Superior Court Sides With Local McDonalds Workers In Debit Card Pay Case
The state Superior Court has upheld a decision by a Luzerne County judge who ruled that the owners of 16 local McDonald’s restaurants violated the law by paying hourly employee strictly with fee-laden debit cards.
A three-judge panel said it agreed with Judge Thomas F. Burke’s ruling that said paying employees with a debit card did not fall in line with the Pennsylvania Wage Payment and Collection Law that mandates “wages shall be paid in lawful money of the United States or check.”
“The language is clear. A debit card is not ‘lawful money” and it is not a ‘check’ ...” Superior Court Judge Anne Lazarus wrote in the court’s opinion.
Burke issued his ruling in June 2015 in the class action lawsuit, considered to be the first of its kind in Pennsylvania.
He denied a request by McDonald’s franchise owners Albert and Carol Mueller of Clarks Summit for the suit to be dismissed via summary judgement. The couple appealed Burke’s ruling in September 2015.
They argued that a debit card was the “functional equivalent” of a check or lawful money.
The Superior Court panel called that argument “unavailing,” because the cards were mandatory and “forced users to incur fees” for all types of transactions.
The Superior Court noted the state legislature is still deciding how to regulate debit cards as a form of payment for work.
“The use of a voluntary payroll debit card may be an appropriate method of wage payment. However, until our General Assembly provides otherwise, the plain language of the (payroll law) makes clear that the mandatory use of payroll debit cards at issue here, which may subject the user to fees, is not,” the court ruled.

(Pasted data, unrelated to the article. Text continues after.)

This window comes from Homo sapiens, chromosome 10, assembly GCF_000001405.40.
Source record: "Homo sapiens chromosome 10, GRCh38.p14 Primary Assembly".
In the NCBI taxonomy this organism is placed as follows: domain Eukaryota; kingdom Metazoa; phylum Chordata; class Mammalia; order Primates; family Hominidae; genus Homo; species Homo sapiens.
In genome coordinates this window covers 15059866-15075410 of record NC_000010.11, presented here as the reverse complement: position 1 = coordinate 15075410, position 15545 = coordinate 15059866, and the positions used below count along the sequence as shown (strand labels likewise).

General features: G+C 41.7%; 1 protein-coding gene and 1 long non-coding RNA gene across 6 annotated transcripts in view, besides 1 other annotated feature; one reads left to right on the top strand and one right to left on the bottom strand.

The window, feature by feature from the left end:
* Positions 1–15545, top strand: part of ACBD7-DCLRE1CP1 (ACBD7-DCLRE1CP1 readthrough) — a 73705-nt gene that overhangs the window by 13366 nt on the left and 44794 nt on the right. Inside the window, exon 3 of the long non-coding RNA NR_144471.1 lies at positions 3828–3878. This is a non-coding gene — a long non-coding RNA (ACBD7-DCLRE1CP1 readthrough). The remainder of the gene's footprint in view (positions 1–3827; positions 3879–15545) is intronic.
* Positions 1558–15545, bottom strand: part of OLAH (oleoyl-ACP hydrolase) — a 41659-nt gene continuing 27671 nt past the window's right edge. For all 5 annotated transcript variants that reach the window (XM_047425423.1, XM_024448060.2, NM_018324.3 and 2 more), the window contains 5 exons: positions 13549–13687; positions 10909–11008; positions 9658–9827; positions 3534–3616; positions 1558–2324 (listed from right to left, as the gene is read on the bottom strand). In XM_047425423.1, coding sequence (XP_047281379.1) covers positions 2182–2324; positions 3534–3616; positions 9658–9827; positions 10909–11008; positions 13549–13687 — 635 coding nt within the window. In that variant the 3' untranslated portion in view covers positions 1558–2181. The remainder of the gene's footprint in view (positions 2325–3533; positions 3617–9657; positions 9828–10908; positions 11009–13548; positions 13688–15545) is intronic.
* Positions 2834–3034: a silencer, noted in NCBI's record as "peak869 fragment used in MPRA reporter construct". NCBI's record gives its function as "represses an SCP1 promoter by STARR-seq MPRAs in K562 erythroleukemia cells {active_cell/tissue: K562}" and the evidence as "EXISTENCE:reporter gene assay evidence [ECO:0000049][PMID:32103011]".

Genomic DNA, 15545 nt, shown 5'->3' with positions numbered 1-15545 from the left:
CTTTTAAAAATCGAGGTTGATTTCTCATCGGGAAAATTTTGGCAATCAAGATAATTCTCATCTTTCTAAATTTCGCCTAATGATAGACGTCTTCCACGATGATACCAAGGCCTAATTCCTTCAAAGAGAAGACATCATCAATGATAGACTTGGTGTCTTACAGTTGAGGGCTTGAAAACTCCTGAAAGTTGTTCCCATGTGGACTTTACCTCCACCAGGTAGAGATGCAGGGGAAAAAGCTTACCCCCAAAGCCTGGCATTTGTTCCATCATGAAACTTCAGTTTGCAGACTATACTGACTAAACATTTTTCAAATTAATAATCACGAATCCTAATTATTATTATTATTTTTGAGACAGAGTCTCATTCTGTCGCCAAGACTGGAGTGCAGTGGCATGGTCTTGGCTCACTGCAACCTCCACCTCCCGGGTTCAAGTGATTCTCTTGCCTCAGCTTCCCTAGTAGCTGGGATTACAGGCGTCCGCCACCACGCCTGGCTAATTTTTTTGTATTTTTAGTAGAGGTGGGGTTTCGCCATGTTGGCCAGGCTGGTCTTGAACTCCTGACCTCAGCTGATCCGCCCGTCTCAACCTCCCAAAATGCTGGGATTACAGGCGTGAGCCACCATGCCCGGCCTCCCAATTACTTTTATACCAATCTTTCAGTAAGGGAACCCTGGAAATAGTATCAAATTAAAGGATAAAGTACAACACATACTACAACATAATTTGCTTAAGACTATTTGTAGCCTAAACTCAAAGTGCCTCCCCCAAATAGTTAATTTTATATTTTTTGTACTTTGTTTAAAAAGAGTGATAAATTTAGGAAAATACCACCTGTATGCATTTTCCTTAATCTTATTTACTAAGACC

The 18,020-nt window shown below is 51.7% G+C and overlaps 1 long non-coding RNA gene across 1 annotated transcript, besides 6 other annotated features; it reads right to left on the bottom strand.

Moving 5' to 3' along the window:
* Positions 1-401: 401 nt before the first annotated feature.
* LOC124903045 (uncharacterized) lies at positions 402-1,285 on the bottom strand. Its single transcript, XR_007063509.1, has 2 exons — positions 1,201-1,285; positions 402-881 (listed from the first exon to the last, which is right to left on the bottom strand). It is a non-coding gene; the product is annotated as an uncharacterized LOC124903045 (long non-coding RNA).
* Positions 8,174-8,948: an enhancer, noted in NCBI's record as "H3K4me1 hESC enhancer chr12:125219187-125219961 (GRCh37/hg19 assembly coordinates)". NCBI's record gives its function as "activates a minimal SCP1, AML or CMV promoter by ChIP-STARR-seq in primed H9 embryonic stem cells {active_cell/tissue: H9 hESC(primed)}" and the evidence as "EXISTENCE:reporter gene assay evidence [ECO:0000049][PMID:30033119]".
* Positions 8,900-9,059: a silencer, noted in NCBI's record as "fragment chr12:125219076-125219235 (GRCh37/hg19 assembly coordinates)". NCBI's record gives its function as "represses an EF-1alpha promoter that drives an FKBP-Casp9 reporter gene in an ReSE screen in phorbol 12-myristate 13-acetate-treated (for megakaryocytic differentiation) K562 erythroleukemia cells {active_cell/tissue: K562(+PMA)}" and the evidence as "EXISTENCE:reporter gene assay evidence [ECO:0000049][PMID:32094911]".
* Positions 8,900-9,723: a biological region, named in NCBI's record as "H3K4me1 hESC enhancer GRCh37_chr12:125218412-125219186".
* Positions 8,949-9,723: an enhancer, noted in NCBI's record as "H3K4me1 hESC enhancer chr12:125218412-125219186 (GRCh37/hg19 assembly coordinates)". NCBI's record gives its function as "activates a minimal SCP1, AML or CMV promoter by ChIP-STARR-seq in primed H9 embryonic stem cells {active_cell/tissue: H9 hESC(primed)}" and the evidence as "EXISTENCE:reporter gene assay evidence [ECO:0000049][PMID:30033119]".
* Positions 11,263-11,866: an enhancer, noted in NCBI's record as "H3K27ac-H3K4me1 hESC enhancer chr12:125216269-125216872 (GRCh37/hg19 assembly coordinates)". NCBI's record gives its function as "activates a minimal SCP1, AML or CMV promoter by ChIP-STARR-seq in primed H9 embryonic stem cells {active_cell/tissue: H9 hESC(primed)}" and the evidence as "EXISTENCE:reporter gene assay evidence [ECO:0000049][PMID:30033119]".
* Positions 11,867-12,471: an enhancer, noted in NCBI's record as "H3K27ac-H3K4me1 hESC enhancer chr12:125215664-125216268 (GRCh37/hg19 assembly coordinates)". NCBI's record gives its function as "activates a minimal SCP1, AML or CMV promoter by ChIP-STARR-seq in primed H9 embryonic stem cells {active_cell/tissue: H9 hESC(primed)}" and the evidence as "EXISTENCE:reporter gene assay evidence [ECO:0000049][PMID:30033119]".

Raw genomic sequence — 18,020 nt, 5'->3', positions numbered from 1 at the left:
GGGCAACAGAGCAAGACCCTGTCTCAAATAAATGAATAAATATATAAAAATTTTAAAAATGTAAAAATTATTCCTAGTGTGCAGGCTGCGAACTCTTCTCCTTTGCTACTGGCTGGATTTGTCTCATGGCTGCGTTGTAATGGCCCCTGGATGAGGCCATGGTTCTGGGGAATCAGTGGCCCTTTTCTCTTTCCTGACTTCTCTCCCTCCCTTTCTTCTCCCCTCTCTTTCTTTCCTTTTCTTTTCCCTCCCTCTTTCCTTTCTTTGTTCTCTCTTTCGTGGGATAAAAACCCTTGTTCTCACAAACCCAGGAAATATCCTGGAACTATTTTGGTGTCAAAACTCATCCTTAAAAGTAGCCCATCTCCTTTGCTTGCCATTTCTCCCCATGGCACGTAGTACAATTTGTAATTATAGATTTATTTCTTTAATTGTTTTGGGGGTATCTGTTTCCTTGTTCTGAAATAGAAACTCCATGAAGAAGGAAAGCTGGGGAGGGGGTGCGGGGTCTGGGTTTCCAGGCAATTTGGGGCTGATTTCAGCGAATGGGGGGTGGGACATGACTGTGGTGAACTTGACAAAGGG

West Pittston attorney Michael Cefalo said the ruling was a big victory for his nearly 2,400 plaintiffs.
“The court ruled Burke’s decision was well reasoned and scholarly,” Cefalo said. “It was bulletproof.”
The J.P. Morgan Chase payroll cards issued to local McDonald’s employees carried fees for nearly every type of transaction, according to Cefalo’s lawsuit, including a $1.50 charge for ATM withdrawals, $5 for over-the-counter cash withdrawals, $1 to check the balance, 75 cents per online bill payment and $10 per month if the card is left inactive for more than three months.
After Cefalo filed the lawsuit, it quickly gained national attention, including a front-page story in The New York Times and an investigation by federal officials.
Soon after, the Muellers announced they were abandoning the pay practice and would give employees the choice of being paid by check, direct deposit or by payroll card.